Celebrity Suicides Spotlight Importance of Discussing Mental Illness

Celebrity Suicides Spotlight Importance of Discussing Mental Illness

In light of the recent, untimely and terribly tragic deaths of fashion designer Kate Spade and chef/CNN host Anthony Bourdain this week, there has been a significant increase in the percentage of phone calls received by various mental health organizations around the world from people that are in crisis – jumping by as much as 30% – and while it’s good that people are realizing those resources are available, the passing of these and other celebrities also goes to show that mental illness doesn’t discriminate. Anyone’s mental health can be at risk whether you are someone in the public eye or not.

As many as 3,000 people worldwide die by suicide each and every day. However, if there’s any positive that can come from these kinds of tragedies, it’s that it gets the conversation going. While mental illness can be a difficult subject to talk about, it’s still an important discussion to have nevertheless. By openly talking about mental health and suicide, this ultimately makes those tough discussions easier to have in the long-run, as well as helps break down the stigma that is associated with mental illness. How we choose to talk about mental health is also important. In instances where a celebrity death is involved, media coverage can sometimes be a blessing and a curse. While many media outlets respectfully pay tribute to those who’ve been lost, sometimes that media coverage can also seem voyeuristic in nature, and even overwhelming. In some cases the death of a celebrity can also serve as a trigger for individuals who already have a pre-existing mental illness and bring up intense feelings such as sadness, fear, anxiety, and even confusion. After all, if your favourite celebrity feels as though the only way to escape their pain is to take their own life, how can you, a regular human being, possibly go on? This is a sentiment that often gets expressed by individuals suffering from a mental illness.

Another side of mental illness, as mentioned, is the stigma. For many individuals, talking about mental illness equals shame. For example, how will their loved ones perceive them if they admit they have a problem and need help? Will they be looked at differently? And what about from a business perspective? Will it hurt their brand? These are many questions that someone with a mental illness will ask themselves, and those feelings of shame ultimately result in those individuals feeling hesitant to reach out for help. Situations like these are prime examples as to why it’s so important to talk about mental health. The more you talk about it, the less of a taboo subject it becomes, and the easier it will be for those who are suffering to seek guidance from a friend, a loved one, or a medical professional. Because mental illness can oftentimes go undiagnosed as a result of people failing to seek help, it’s also important to know the warning signs. Dr. Ali Ghahary, a family physician in Vancouver, points out that things like changes in mood/personality, social withdrawal/isolation, increased anxiety, lack of self-care and other risky behaviour (i.e. substance abuse) are all things to watch out for. If you notice any of these warning signs in someone you know, take the time to ask them how they’re feeling and if there’s anything you can do to help them. Sometimes a simple conversation can be enough to spark someone to gain enough courage to talk about their mental health and ask for help. It’s also important to encourage people with mental illness to not feel ashamed in doing so.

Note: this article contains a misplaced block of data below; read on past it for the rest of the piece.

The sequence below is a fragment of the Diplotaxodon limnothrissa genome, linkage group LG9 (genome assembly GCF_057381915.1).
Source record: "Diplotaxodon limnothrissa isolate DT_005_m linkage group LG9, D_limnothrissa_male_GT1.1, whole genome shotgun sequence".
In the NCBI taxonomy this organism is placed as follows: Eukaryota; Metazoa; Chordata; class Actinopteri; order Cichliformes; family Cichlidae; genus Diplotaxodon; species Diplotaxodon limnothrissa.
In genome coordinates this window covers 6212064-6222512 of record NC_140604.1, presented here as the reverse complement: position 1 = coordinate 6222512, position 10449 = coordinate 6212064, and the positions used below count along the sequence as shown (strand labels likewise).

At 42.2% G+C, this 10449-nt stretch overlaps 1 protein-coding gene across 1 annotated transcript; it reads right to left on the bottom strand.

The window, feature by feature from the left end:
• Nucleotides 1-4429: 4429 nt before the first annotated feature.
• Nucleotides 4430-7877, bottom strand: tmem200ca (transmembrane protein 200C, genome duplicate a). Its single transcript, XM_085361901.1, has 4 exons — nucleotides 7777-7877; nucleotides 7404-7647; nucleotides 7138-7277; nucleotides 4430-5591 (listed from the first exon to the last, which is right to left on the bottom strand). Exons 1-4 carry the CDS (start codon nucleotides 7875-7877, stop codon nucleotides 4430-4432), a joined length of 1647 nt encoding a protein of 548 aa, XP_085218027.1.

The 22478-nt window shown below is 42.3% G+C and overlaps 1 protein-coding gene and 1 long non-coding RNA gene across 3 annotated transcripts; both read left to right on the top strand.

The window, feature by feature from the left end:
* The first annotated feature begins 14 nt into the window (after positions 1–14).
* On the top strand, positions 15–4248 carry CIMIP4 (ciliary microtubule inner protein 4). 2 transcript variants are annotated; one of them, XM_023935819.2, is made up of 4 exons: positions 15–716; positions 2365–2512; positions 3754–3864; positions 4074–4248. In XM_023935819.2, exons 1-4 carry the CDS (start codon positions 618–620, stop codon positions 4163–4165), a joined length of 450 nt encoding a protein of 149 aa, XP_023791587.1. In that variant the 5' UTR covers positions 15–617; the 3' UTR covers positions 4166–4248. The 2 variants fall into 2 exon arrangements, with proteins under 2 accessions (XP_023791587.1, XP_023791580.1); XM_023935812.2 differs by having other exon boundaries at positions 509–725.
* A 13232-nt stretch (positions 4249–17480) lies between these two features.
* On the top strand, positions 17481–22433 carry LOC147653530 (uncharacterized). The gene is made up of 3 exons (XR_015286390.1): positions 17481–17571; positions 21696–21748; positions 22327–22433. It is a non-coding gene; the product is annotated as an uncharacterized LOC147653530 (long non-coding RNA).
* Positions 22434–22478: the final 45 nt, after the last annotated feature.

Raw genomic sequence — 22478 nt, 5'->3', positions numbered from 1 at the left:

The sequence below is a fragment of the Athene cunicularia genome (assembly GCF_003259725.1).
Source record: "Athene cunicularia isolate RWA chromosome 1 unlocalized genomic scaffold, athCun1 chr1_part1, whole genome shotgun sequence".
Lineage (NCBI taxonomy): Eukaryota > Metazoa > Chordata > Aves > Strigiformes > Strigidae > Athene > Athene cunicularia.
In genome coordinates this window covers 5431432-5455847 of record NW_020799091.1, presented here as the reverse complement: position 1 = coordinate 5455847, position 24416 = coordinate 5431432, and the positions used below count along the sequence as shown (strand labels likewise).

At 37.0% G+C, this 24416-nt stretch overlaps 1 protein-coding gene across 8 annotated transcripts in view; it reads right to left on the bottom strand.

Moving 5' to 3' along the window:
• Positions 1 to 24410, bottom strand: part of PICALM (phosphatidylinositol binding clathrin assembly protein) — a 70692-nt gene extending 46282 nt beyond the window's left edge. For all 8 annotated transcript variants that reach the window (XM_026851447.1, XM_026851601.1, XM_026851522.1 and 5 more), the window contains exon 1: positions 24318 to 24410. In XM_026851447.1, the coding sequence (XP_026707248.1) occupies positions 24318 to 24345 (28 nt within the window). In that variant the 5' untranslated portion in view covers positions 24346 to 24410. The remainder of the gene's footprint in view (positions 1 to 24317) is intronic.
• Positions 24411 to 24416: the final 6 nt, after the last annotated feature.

Suicide Warning Signs

If you are in crisis, there are many resources available which can be found via your local Canadian Mental Health Association as well as via suicideprevention.ca. In addition, the new Canadian Suicide Prevention Service (CSPS) was recently launched, which allows individuals from all across Canada to access crisis support via text message, telephone, or online chat. To connect with a CSPS responder, call them toll-free at 1-833-456-4566, text 45645, or visit crisisservicescanada.ca.